As a result of these major reforms, Luxembourg’s integration policies shifted from halfway favourable (54/100) to slightly favourable (64/100) for societal integration. Traditionally, Luxembourg suffered from one of lowest naturalisation rates in Europe and the largest democratic deficit of any developed democracy, comparable only to Singapore. These reforms are likely to have long-term positive impacts on public attitudes and awareness about immigration and discrimination as well as Luxembourg’s levels of naturalisation, political participation, common sense of belonging and trust.
Integration is in many ways the reality for the many long-settled immigrants in this small, wealthy, multilingual country, with many positive attitudes, interactions and integration outcomes reported for immigrants and Luxembourg citizens. Still, a few inequalities do persist. The greatest gaps emerge in employment (under-representation in public sector and gaps in income, poverty and skills in Luxembourgish compared to French and German), education (school concentration of immigrant pupils, languages and education pathways), long-term security (permanent residence or naturalisation) and discrimination awareness and reporting. These inequalities can be partly explained by gaps and obstacles in Luxembourg’s integration policies in areas like labour market mobility, education, family reunification and permanent residence.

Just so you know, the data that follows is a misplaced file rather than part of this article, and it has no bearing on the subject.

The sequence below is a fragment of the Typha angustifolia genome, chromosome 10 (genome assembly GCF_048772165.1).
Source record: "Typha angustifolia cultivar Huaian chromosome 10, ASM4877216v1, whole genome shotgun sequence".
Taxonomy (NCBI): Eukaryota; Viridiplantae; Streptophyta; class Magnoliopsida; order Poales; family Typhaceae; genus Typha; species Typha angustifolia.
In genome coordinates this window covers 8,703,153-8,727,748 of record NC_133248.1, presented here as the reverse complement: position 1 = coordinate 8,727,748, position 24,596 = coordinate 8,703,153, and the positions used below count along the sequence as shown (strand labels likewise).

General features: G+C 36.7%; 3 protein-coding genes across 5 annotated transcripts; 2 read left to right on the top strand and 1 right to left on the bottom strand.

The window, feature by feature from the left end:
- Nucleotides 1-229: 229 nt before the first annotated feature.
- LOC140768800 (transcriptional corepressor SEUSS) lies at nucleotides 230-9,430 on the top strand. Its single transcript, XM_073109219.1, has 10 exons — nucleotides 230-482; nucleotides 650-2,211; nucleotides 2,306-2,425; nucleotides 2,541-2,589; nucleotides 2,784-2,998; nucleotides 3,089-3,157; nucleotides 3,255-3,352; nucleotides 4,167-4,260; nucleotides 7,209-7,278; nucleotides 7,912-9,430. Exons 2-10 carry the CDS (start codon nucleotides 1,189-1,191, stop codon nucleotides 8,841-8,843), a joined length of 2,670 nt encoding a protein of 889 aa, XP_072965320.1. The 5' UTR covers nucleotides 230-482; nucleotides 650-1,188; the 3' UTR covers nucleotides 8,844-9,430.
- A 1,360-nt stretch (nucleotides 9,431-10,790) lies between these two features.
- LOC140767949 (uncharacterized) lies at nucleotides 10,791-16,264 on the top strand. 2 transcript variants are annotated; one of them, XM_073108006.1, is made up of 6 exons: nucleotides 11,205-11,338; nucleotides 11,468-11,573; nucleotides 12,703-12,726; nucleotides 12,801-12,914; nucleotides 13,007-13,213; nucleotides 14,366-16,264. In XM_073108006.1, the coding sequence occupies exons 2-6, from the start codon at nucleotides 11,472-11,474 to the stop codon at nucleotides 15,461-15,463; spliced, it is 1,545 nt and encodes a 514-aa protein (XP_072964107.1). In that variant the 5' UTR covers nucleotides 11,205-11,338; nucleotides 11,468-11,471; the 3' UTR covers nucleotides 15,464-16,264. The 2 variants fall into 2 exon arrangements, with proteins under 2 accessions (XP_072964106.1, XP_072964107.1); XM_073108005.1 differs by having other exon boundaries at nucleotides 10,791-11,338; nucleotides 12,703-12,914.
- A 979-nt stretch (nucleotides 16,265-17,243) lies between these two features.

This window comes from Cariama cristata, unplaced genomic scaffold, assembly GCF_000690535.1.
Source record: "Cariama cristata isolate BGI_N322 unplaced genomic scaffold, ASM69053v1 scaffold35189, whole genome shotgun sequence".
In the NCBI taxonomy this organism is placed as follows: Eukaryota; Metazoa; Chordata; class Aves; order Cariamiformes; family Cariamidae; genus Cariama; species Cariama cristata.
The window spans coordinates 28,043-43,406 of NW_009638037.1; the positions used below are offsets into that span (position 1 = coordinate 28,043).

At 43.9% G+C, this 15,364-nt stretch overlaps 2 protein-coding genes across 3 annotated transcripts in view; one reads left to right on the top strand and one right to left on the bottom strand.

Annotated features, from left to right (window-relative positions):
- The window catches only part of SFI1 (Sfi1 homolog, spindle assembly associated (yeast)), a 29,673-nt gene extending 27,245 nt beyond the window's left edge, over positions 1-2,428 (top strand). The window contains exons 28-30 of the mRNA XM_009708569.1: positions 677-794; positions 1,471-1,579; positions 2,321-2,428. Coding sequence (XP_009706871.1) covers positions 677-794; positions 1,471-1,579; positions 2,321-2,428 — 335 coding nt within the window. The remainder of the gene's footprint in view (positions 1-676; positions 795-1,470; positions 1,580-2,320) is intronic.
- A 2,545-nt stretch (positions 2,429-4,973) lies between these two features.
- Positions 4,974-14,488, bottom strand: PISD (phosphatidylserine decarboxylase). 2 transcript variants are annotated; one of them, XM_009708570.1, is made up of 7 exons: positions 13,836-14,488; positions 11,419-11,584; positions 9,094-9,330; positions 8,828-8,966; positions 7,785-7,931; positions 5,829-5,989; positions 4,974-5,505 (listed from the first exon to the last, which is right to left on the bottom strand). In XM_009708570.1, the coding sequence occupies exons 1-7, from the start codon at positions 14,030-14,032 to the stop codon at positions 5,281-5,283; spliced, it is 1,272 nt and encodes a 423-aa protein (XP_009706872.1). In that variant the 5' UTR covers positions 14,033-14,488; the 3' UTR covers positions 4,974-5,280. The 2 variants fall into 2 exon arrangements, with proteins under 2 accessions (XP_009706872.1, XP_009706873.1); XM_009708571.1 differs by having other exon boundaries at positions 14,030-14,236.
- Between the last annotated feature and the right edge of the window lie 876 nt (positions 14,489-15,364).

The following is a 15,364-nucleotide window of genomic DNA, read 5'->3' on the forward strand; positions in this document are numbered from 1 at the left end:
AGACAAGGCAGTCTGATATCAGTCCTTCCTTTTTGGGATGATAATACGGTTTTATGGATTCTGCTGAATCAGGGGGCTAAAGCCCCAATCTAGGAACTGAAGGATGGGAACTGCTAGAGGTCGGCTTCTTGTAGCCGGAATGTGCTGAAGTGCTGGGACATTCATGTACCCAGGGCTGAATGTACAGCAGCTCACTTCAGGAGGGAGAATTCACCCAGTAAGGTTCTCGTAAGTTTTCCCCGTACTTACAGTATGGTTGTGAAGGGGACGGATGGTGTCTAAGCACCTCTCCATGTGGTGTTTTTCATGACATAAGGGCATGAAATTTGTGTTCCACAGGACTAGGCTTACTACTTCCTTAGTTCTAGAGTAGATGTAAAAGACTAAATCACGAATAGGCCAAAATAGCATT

Luxembourg’s comprehensive approach is not yet fully favourable for integration. Favourably, all residents of Luxembourg, regardless of their nationality, now enjoy largely the same basic rights. Still, Luxembourg only goes halfway to secure equal opportunities and long-term security for both foreign and Luxembourg citizens. These policies encourage the public to see immigrants as their equals, but not necessarily as their neighbours and their fellow citizens.
Luxembourg’s current policies are slightly above-average for the EU and for Western Europe (EU15). Its areas of strength and weakness are most similar to neighbouring Belgium and to Ireland, both countries with a comprehensive approach and large number of both EU and non-EU citizens. To improve its areas of weakness, Luxembourg can look within Europe to good practices from Belgium, the Nordics and Portugal. With a few improvements, Luxembourg could enter the MIPEX International ‘Top Ten’ on integration, where immigrants and citizens enjoy equal rights, opportunities and security and the public is encouraged to treat immigrants as their equals, neighbours and fellow citizens.